a first load element coupled in series between a second power supply node and the collector of the first transistor;
a second transistor having a base, a collector, and an emitter, the collector of the second transistor coupled to the emitter of the first transistor, and the emitter of the second transistor coupled to the first power supply node
a third transistor having a base, a collector, and an emitter, the third transistor base couple to the second transistor base, and the third transistor emitter coupled to the first power supply node;
a second load element coupled in series between the second power supply node and the collector of the third transistor;
a fourth transistor having a base, a collector and an emitter, the fourth transistor base coupled to the first transistor collector, and the fourth transistor collector coupled to the second power supply node; and
at least one diode coupled between the fourth transistor emitter and the base of both the second and third transistors;
wherein the bias network is configured such that, in operation, the current flow in the first, second, and third transistors, is reduced when the received AC signal is zero, as compared to when the received AC signal is non-zero.
6. The circuit of claim 5, further comprising a capacitor coupled between the second power supply node and the collector of the third transistor.
7. The circuit of claim 5, wherein the at least one diode comprises two diodes coupled such that current may flow from the emitter of the fourth transistor to the bases of the second and third transistors; and further comprising a feedback pathway coupled between a control input terminal of the bias network and the collector of the third transistor.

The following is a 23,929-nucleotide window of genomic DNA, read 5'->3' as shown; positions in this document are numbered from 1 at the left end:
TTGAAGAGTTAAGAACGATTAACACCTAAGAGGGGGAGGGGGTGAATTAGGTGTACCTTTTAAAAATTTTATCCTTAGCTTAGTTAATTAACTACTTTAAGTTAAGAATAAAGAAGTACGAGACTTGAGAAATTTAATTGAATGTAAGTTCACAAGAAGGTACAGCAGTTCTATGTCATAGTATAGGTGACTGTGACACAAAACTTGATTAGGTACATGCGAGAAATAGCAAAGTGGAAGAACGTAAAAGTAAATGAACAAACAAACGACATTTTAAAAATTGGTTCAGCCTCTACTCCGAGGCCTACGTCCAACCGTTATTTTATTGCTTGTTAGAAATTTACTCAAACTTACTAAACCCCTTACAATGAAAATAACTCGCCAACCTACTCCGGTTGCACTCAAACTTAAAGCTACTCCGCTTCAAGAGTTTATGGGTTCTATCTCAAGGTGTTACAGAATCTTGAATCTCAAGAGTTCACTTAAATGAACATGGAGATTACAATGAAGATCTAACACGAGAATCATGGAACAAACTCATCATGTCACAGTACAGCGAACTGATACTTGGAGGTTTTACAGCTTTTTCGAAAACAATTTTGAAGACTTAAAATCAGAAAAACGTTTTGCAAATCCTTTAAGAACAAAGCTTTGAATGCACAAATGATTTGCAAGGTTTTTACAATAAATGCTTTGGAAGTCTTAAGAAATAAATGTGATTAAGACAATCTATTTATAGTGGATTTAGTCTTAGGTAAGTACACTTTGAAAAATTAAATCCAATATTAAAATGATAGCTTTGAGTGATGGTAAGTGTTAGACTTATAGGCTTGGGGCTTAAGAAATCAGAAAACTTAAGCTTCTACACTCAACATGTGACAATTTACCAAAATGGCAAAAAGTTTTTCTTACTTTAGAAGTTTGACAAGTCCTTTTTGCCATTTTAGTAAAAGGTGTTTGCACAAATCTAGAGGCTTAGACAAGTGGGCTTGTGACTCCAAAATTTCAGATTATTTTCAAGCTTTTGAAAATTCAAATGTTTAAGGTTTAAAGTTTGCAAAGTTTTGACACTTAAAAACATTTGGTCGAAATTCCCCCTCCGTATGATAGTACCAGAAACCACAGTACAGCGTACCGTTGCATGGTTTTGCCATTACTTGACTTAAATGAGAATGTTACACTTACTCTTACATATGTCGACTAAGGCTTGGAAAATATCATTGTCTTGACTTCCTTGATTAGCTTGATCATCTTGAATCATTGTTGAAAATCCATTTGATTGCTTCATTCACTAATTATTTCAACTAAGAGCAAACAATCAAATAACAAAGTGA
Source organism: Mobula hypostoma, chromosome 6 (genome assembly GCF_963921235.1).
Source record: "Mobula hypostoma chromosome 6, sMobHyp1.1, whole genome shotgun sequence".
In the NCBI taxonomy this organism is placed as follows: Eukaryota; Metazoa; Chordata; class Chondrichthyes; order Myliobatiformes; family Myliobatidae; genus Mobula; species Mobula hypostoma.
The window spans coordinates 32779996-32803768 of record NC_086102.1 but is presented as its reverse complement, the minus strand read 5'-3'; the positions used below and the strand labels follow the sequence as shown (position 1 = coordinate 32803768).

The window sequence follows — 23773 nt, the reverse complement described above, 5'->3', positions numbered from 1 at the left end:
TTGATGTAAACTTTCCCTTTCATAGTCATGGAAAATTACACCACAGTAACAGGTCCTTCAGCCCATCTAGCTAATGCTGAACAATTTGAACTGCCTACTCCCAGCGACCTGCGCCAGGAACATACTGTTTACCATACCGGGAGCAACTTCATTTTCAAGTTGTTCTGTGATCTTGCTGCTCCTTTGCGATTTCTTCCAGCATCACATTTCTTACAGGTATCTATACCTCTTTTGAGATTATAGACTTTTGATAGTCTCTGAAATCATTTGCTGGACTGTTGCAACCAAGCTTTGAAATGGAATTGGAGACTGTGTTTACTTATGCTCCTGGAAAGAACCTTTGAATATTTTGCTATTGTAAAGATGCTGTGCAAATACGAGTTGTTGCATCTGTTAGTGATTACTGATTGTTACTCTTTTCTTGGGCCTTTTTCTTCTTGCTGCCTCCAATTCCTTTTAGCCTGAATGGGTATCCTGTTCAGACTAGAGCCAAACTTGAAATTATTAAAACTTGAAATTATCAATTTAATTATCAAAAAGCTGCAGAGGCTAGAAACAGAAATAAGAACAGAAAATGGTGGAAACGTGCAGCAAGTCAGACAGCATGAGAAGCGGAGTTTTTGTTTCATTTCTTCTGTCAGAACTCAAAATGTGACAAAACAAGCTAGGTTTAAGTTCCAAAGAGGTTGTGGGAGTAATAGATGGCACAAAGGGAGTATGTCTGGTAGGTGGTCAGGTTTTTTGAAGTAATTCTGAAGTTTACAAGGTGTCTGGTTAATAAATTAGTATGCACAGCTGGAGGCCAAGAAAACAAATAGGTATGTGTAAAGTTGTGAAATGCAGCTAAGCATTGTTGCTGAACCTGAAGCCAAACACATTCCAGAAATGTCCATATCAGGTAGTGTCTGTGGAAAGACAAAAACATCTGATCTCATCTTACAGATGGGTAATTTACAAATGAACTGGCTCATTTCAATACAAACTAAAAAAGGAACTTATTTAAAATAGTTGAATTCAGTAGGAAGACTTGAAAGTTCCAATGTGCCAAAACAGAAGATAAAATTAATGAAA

8. The circuit of claim 7, wherein the first, second, third, and fourth transistors are NPN transistors.
9. The circuit of claim 5, further comprising a fifth transistor having a base, a collector, and an emitter, the fifth transistor collector coupled to the second power supply node, and the fifth transistor emitter coupled to the emitter of the fourth transistor.
10. The circuit of claim 9, further comprising a sixth transistor having a base, a collector, and an emitter, the sixth transistor collector coupled to the fifth transistor base, the sixth transistor emitter coupled to the first transistor emitter, and the sixth transistor base coupled to the bias network.
Description

The present invention relates to a device for generating an indicator signal which is representative of an AC signal amplitude input to the device.

The present invention also relates to the use of such an indicator signal, to a base station, a handset and to a receiver or transceiver provided with such a device and to a network including a base station and handset.

Such a device is known from our European patent application EP-A-0 152 985. The device disclosed therein is a high-frequency amplifier arrangement for generating an indicator signal which is representative of an AC signal amplitude in the device. For the known device to generate an indicator signal which is used to control the gain in amplifier stages in the device an, IF signal on input Si1 is being AM detected to reveal the automatic gain control (AGC) indicator signal. The AGC uses a broadband AM detector to cope with the full frequency range of the AC signal. To achieve that goal, the known device is not a low power consuming device and is therefore not suitable for application in an environment where a low power consumption is required such as in portable or mobile devices, such as telephones, base stations, handsets, and pagers.